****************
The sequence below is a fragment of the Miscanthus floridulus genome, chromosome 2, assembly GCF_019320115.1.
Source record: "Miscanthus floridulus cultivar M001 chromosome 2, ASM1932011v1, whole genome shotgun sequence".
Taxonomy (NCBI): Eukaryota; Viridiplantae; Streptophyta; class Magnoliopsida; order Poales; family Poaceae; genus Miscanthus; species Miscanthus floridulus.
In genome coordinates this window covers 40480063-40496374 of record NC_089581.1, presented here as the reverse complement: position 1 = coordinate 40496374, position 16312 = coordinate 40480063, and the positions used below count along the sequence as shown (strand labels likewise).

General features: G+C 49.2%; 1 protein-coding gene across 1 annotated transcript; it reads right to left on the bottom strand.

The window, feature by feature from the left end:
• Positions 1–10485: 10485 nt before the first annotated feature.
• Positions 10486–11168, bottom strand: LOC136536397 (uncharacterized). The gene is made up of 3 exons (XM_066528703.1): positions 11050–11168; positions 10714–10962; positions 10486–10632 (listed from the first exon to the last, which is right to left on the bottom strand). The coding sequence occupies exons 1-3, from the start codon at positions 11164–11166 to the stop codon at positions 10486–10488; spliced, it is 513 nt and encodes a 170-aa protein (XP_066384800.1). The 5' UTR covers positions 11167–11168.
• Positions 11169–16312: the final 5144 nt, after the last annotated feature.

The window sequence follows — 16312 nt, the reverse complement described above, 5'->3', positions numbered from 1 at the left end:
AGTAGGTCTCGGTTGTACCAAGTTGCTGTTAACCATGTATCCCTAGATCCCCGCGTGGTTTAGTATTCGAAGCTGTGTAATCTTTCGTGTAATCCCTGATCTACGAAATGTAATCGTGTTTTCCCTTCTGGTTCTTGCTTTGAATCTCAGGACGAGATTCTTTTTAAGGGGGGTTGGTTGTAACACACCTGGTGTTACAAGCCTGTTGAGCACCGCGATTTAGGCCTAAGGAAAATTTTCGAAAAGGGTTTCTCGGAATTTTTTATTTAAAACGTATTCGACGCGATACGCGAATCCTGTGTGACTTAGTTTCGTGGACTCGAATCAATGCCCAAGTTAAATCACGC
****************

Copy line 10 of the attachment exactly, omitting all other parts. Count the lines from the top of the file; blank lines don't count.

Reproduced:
The window sequence follows — 16312 nt, the reverse complement described above, 5'->3', positions numbered from 1 at the left end: